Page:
relatively short production cycles of under 50 days, making several harvests
possible within the one year. Gaining more than one crop from a single
planting, reduces labour costs and so becomes more economically valuable for
The most valuable field crop variety in the UK is lettuce,
averaging at £17 million in 2015 (National Statistics, 2016), with a wholesale
price valued at £0.52 in 2016 (Statistica, 2016). Spinach is another
horticultural crop that has a high value of £0.98 per kilo gram in 2016
(Statistica, 2016). Strawberries averaged at £2.73 per kg (Statistica, 2016),
making them more valuable than the field crop cos lettuce. Temecula Valley
Strawberry Farm (US) has taken advantage of this high value crop and developed a
strawberry farm in March 2017. It grows strawberries vertically using
hydroponics, yielding 130,000 pounds per acre, generating an annual revenue of
$390,000. TVSF demonstrates that with lack of land and water, technology can
increase yields per acre and still be environmentally friendly and economically
viable (Trabish, 2012).
Growing Strawberries within the city of
Birmingham at the regeneration site gives the company many strengths to play
off when marketing the product. Dring, (2016) from the successful company
Growing Underground states that urban farming is, “Feeding the City From within
the City”. This statement encapsulates urban farming into a phrase which covers
the advantageous qualities of its prospects. Strawberries will be supplied
across Birmingham in a sustainable manor, without effecting the environment that
they have been produced in.
Figure 7 demonstrates the
packaging designs that supermarkets have adopted, however figure 8 illustrates a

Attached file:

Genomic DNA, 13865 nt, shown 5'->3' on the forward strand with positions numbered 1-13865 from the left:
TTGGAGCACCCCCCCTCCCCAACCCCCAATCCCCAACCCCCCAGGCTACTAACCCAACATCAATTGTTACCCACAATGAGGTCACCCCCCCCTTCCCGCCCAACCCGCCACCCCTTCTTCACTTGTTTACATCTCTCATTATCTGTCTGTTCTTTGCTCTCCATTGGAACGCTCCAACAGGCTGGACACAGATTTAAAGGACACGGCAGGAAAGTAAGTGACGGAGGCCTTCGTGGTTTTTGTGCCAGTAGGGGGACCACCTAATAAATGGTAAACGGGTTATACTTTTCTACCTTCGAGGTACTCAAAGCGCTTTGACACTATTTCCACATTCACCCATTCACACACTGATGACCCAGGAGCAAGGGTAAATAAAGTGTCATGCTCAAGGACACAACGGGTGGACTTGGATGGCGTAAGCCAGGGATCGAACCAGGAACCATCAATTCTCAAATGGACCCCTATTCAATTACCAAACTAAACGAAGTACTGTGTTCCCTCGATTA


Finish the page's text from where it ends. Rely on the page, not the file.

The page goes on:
quirky packaging design from Growing Underground which I feel matches
individuality of the strawberries that are going to be grown in the centre of Birmingham.
The design is clear and unique, exhibiting a high-quality product which will be
reflected in the price. The strawberry farm will be Red Tractor Farm Quality
Assured which is very highly regarded by UK consumers. Displaying this label on
the Strawberry packaging gives consumers something they can relate to, and
inevitably they can have greater trust in the innovative brand.
Urban farming is currently an expensive business which has
a niche customer market who have more to spend on the luxurious products. In my
opinion if urban farming is going to accelerate forward into the future,
companies need to engage a wider demographic, beyond the current niche. A
company who has already taken this into consideration is GrowUp in London. They
have addressed two issues including the need for cheaper products and involving
young people. Growup have developed training and educational programmes for
young people, in the hope that they carry their expertise into the future
(Lovett, 2016). By engaging the younger demographic as agriculture progresses, there
will be young enthusiasts already involved in the industry, making Urban
Farming an exciting prospect for the future. Secondly, GrowUp have introduced mixed
salads into their product range which are retailed at a lower price. Giving a